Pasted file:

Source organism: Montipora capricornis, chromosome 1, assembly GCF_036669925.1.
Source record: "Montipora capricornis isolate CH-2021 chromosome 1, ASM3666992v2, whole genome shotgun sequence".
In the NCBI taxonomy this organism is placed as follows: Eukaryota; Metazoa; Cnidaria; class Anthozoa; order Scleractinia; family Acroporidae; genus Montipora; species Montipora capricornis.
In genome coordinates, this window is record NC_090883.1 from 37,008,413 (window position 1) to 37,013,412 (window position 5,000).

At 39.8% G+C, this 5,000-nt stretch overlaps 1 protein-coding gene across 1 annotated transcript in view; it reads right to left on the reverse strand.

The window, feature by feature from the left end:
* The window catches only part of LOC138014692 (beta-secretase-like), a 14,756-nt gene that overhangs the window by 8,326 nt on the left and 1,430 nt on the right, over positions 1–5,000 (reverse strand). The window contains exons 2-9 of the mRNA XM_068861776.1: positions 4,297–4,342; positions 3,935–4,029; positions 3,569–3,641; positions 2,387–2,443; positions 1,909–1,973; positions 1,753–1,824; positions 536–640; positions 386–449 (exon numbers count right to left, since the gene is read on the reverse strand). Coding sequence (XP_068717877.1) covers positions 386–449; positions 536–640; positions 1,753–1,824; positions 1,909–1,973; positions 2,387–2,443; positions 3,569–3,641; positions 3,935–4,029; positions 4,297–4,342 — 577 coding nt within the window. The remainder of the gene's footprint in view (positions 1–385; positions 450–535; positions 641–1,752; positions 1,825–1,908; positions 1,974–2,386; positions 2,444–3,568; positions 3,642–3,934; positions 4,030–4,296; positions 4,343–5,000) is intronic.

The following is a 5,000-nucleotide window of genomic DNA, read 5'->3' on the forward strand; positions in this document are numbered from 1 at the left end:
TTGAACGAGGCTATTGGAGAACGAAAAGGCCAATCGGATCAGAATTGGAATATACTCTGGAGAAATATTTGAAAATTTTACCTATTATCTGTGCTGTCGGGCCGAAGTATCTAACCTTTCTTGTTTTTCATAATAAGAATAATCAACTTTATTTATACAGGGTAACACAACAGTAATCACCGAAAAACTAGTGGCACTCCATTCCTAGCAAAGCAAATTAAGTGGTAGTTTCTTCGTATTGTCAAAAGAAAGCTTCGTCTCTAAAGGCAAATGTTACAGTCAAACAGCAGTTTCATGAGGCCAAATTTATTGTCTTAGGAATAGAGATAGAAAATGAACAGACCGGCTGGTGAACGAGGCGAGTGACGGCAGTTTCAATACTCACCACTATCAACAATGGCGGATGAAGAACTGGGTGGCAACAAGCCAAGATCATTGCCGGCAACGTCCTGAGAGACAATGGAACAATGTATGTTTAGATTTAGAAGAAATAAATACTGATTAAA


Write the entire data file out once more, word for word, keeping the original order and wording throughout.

Source organism: Montipora capricornis, chromosome 1, assembly GCF_036669925.1.
Source record: "Montipora capricornis isolate CH-2021 chromosome 1, ASM3666992v2, whole genome shotgun sequence".
In the NCBI taxonomy this organism is placed as follows: Eukaryota; Metazoa; Cnidaria; class Anthozoa; order Scleractinia; family Acroporidae; genus Montipora; species Montipora capricornis.
In genome coordinates, this window is record NC_090883.1 from 37,008,413 (window position 1) to 37,013,412 (window position 5,000).

At 39.8% G+C, this 5,000-nt stretch overlaps 1 protein-coding gene across 1 annotated transcript in view; it reads right to left on the reverse strand.

The window, feature by feature from the left end:
* The window catches only part of LOC138014692 (beta-secretase-like), a 14,756-nt gene that overhangs the window by 8,326 nt on the left and 1,430 nt on the right, over positions 1–5,000 (reverse strand). The window contains exons 2-9 of the mRNA XM_068861776.1: positions 4,297–4,342; positions 3,935–4,029; positions 3,569–3,641; positions 2,387–2,443; positions 1,909–1,973; positions 1,753–1,824; positions 536–640; positions 386–449 (exon numbers count right to left, since the gene is read on the reverse strand). Coding sequence (XP_068717877.1) covers positions 386–449; positions 536–640; positions 1,753–1,824; positions 1,909–1,973; positions 2,387–2,443; positions 3,569–3,641; positions 3,935–4,029; positions 4,297–4,342 — 577 coding nt within the window. The remainder of the gene's footprint in view (positions 1–385; positions 450–535; positions 641–1,752; positions 1,825–1,908; positions 1,974–2,386; positions 2,444–3,568; positions 3,642–3,934; positions 4,030–4,296; positions 4,343–5,000) is intronic.

The following is a 5,000-nucleotide window of genomic DNA, read 5'->3' on the forward strand; positions in this document are numbered from 1 at the left end:
TTGAACGAGGCTATTGGAGAACGAAAAGGCCAATCGGATCAGAATTGGAATATACTCTGGAGAAATATTTGAAAATTTTACCTATTATCTGTGCTGTCGGGCCGAAGTATCTAACCTTTCTTGTTTTTCATAATAAGAATAATCAACTTTATTTATACAGGGTAACACAACAGTAATCACCGAAAAACTAGTGGCACTCCATTCCTAGCAAAGCAAATTAAGTGGTAGTTTCTTCGTATTGTCAAAAGAAAGCTTCGTCTCTAAAGGCAAATGTTACAGTCAAACAGCAGTTTCATGAGGCCAAATTTATTGTCTTAGGAATAGAGATAGAAAATGAACAGACCGGCTGGTGAACGAGGCGAGTGACGGCAGTTTCAATACTCACCACTATCAACAATGGCGGATGAAGAACTGGGTGGCAACAAGCCAAGATCATTGCCGGCAACGTCCTGAGAGACAATGGAACAATGTATGTTTAGATTTAGAAGAAATAAATACTGATTAAA